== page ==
At the top floor of Waterstones, I looked over to one man reading a science book, and another scanning the history aisle. Outsiders, known as nonfiction readers. Maybe we were introverts escaping the awkward closeness that happens when two people stare at the same book section in close proximity. This doesn’t occur in nonfiction – there isn’t enough people. Not even the plush leather chairs and Instagram worthy table at my local store can persuade shoppers to ride up the escalators and purchase a factual story. Nonfiction books have taken over my bookshelf and I believe more of us should be buying them.
Why is it important to read nonfiction books?
There are lots of reasons. But the main one involves looking smug when an intellect brags about their knowledge. As a girly-girl – once a makeup artist who likes wearing pink, I’ve dealt with assumptions regarding my intelligence. How I love to watch people’s faces as I describe how our brains make decisions based on confidence surrounding memory and sensory input. Education learnt through reading.
With my nonfiction books, I hold my own. I always have something interesting to say on a date and with friends – me and my sister enjoy deep discussions on what we’ve learnt. Plus, I can create conversation away from discussing celebrities, life problems and work.
According to Blinkist Magazine, reading nonfiction books can make you a better communicator and expand analytical skills. While fiction feeds our imagination, nonfiction adds truthful value in a social media world concocted on fantasy.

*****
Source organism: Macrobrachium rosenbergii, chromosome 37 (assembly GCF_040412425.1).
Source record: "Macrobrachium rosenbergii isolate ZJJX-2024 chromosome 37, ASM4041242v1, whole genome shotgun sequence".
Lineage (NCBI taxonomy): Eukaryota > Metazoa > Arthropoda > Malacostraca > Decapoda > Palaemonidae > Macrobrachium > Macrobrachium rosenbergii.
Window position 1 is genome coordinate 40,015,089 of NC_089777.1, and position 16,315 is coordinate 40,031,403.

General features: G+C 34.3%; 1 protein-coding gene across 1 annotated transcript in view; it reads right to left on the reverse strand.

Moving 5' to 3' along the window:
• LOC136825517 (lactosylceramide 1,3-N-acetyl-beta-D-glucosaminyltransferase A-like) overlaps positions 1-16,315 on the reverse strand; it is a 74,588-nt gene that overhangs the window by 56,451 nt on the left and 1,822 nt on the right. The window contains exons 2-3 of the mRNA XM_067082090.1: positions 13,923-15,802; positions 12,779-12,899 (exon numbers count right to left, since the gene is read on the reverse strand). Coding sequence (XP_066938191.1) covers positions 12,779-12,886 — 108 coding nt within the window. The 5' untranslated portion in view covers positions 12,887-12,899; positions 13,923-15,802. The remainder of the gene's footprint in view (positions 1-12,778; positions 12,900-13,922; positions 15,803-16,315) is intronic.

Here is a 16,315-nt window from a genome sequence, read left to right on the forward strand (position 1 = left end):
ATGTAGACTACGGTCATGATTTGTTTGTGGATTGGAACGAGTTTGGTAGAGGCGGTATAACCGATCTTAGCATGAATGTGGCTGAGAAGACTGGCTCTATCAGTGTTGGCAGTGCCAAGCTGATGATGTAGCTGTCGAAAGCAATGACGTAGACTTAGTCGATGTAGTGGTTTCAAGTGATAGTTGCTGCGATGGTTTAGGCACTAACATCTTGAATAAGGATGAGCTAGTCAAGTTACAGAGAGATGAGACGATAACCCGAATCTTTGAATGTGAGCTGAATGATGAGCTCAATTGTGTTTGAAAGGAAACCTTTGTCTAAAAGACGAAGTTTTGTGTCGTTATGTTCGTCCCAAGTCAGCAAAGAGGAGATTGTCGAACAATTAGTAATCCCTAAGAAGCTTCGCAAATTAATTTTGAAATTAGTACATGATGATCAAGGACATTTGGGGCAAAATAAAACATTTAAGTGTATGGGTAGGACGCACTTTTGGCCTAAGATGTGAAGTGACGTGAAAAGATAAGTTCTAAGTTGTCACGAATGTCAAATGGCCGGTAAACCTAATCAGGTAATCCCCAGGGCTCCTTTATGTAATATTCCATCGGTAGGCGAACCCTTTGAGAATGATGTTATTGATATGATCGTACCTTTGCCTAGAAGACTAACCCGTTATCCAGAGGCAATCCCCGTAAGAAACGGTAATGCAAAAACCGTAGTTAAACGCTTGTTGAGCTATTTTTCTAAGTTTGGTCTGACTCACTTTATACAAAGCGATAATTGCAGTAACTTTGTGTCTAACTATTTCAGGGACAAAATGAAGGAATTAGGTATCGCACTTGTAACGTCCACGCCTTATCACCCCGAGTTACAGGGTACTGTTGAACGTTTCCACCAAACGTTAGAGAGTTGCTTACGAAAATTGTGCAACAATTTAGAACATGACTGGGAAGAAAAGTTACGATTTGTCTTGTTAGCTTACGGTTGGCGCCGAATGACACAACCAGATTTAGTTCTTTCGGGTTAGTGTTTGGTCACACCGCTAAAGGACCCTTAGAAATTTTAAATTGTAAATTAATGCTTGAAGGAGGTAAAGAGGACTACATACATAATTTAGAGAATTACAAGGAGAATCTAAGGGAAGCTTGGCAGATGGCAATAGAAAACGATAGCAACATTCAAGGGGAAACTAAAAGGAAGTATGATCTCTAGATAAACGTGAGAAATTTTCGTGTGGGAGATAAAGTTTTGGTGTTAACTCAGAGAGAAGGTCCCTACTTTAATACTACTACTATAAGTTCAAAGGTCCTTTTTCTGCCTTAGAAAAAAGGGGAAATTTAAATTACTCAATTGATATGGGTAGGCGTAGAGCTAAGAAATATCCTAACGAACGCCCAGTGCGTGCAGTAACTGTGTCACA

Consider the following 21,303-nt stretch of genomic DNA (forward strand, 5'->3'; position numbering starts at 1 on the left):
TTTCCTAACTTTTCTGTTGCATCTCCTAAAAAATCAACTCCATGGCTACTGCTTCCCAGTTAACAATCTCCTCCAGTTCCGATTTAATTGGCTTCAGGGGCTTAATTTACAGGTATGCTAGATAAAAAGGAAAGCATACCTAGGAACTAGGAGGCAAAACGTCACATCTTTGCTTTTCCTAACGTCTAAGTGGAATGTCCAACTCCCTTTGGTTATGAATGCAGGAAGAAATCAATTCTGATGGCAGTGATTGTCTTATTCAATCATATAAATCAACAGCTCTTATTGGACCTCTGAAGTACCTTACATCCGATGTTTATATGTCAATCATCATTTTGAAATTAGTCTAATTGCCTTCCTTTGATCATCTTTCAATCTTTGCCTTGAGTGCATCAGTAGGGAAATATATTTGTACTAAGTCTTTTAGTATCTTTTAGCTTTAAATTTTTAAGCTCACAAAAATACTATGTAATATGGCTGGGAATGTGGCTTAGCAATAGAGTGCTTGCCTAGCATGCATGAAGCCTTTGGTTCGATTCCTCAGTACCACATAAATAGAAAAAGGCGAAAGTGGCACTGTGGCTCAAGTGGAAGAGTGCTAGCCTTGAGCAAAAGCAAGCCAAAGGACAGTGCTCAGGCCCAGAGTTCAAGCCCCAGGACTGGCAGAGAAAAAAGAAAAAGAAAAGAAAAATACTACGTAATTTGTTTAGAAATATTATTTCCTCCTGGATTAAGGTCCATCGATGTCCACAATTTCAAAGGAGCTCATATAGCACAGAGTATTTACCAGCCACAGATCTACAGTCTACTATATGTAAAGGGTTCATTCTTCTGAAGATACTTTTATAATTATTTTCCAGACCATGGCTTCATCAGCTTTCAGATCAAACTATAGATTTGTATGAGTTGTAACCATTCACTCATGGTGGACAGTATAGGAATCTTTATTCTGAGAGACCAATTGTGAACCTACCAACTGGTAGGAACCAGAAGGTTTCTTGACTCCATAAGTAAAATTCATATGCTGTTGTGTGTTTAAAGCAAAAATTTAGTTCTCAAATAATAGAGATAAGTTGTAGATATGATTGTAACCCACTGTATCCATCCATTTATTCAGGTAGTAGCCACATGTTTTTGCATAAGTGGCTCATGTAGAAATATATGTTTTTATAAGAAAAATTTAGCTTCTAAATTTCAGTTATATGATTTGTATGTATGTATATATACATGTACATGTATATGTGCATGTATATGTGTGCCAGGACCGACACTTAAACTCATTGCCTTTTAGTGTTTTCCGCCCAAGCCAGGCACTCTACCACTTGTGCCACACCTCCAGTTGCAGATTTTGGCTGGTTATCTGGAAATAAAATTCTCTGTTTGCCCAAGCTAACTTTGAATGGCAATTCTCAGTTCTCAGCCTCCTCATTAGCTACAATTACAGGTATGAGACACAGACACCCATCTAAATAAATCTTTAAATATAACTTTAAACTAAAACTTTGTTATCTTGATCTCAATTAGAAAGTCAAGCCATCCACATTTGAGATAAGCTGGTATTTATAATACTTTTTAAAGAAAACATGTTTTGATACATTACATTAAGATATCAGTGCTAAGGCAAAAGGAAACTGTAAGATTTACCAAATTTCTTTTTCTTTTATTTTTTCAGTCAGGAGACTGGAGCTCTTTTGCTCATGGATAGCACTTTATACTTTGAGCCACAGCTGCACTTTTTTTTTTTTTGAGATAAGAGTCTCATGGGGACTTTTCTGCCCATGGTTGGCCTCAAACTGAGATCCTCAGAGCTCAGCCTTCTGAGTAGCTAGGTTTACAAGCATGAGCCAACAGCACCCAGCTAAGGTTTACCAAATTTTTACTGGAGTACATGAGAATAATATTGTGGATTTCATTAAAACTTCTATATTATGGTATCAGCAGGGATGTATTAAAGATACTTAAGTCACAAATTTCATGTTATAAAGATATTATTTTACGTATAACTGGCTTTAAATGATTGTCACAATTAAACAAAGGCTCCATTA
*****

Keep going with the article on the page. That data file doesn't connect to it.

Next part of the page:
Most recommended nonfiction books are popular titles: The Secret, How to Win Friends and Influence People, Milk and Honey, Sapiens: A Brief History of Humankind. I want to share some less talked about, worthy-reads. Here are 3 nonfiction books that will make you smarter:
Please note: I have bought each of these copies. Clicking a book’s Amazon link may give me a small commission at no extra cost to you. For more details, read my disclaimer.
How Emotions Are Made: The Secret Life of the Brain, by Lisa Feldman Barrett
Last year, I was browsing books and came across this title. The blurb’s “When you feel anxious, angry, happy or surprised, what’s really going on inside you?” caught my eye. Written by award-winning neuroscientist (NIH Director’s Pioneer Award for emotion in the brain research) and Professor of Psychology at Northeastern University, Lisa’s breakthrough research questions how scientists understand emotion.
The classical view (as Lisa describes) suggests evolution has hardwired a set of uncontrollable, universal emotions in our brains. From birth, these basic emotions are automatically recognisable. Happiness, anger, sadness, fear etc. This theory teaches humans react the same to particular feelings, and we each recognise how these feelings are expressed.
But Lisa’s research suggests there is no brain region containing a fingerprint for a single emotion. Meaning, there isn’t a region in our brains that naturally sets off a chain reaction to make us all react the same to certain emotions. Instead, Lisa believes in constructed emotions: learnt and constructed in our brains based on past experience.
So, how you react to life – and how you express yourself, is based on upbringing and environment. As you read How Emotions Are Made, you’ll understand how to apply this information and how to ultimately master your thoughts.
In every chapter, you’ll find analogies and examples to help make sense of what you’re reading, and you’ll come across the theories of other experts.
Some favourite things I’ve learn:
- Everything our brain does is based on predictions using our experiences to make judgments. The sensations we feel don’t always reflect what’s happening.
- Our brains predict everything based on childhood. As children, we look to others to learn how we should react and feel to things.